Notice the syntax: all commands are terminated by a semicolon (;), or alternatively by an end-of-line. So the commands 'then', 'else' and 'fi' either should be preceeded by a semicolon (;) or should appear in a new line.
The entire construction terminates by the command 'fi', that is the reverse of 'if'. It shows the end of the structure, and once either the 'then' branch or the 'else' branch has been executed (or nothing has been done if the else-branch was missing and the condition was false), we go to the command appearing after ' fi '.
If the 'else'-branch starts with another 'if' then 'else if' can be abriviated as 'elif'.
A last example:
birot@hagen:~> cat example-if
if echo $*; echo These are your arguments; expr $1 + $2 = 2; then echo You are lucky; fi
birot@hagen:~> example-if 1 1
These are your arguments
You are lucky
birot@hagen:~> example-if 2 3
These are your arguments
birot@hagen:~> example-if 3 -1
These are your arguments
You are lucky
birot@hagen:~> example-if 3 -1 2 tree house and so on...
3 -1 2 tree house and so on...
These are your arguments
You are lucky
1. The else-branch is not compulsory, so if you have only one branch, try to formulate your condition in such a way that you would use just the then-branch.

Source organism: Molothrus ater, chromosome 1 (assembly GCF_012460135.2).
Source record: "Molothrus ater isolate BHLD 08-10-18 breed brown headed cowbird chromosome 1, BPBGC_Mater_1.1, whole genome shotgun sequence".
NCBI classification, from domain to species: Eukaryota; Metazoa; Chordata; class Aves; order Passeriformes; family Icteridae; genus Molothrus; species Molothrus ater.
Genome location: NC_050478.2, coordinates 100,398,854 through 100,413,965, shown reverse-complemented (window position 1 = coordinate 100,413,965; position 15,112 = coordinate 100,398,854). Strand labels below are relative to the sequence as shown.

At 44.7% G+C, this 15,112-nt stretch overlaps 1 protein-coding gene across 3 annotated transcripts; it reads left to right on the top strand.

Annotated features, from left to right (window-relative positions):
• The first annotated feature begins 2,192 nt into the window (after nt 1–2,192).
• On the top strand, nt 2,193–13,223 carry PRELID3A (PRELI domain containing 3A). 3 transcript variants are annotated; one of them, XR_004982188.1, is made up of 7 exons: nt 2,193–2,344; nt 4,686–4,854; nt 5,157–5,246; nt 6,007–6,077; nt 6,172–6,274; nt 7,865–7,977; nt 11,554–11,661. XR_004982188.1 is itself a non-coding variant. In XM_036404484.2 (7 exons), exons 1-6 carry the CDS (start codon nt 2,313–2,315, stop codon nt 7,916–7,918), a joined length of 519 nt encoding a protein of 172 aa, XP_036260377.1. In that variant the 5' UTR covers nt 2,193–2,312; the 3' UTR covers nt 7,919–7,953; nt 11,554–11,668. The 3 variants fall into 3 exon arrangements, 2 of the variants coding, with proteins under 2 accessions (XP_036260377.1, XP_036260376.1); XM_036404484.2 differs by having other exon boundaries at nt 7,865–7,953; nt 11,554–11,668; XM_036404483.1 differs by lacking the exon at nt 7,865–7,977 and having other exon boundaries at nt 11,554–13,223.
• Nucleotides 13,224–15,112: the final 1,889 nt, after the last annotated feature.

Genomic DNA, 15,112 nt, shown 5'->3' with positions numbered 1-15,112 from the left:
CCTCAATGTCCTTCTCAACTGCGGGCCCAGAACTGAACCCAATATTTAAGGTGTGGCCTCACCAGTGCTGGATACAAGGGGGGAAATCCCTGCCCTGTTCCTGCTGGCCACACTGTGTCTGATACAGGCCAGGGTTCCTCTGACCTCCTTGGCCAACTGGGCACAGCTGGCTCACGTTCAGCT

2. The command line between 'if' and 'then' is always executed,...
3. ...including the outputting of the 'expr' command (0 stands for false, 1 for true). If you want to avoid this, use > /dev/null (everything is a file... even the nothing is a file...).
4. $* is replaced by all my arguments.
4. Cycles (loops)
There are three types of cycle in Unix, and all of them checks the condition before the core of the cycle. Here they are:
for <variable> in <list> ; do <command command ...> ; doneThe variable takes all the values in the list, and the commands are executed for each value. Example:
birot@hagen:~> for a in hello 'how are you' fine thanks ; do echo $a; doneIn a shell script the ; symbol can be replaced by just putting the next command in a new line.
how are you
The second type of cycle is:
while <command command...> ; do <command command ...> ; done
The third one is:
until <command command...> ; do <command command ...> ; doneThe way they work is the following: